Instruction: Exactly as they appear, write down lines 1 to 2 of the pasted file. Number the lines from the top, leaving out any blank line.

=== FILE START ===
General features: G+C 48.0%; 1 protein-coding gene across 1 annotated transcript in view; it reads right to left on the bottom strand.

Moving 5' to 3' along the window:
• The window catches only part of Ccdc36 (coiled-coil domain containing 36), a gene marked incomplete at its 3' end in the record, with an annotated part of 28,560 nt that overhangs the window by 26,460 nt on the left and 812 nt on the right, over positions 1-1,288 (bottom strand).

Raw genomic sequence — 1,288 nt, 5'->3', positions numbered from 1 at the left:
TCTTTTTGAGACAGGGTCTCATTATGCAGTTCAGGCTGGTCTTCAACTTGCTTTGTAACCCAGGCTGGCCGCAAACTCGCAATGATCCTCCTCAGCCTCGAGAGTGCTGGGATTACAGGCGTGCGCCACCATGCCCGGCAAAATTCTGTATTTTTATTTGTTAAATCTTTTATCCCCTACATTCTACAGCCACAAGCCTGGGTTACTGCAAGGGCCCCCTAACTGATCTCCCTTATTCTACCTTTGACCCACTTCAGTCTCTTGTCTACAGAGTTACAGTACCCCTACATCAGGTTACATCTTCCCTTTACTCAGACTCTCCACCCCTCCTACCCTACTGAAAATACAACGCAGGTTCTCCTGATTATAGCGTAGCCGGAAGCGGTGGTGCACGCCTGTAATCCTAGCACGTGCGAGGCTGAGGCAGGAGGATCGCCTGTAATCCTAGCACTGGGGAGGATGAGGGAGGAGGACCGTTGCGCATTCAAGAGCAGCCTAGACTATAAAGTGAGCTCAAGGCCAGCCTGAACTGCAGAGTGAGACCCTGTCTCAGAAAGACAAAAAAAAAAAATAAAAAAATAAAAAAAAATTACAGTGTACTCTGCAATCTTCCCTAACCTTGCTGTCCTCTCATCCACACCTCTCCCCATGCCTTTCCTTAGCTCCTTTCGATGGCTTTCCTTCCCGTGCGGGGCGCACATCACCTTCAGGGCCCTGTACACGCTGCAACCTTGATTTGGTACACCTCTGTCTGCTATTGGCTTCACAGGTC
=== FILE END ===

General features: G+C 48.0%; 1 protein-coding gene across 1 annotated transcript in view; it reads right to left on the bottom strand.

Moving 5' to 3' along the window: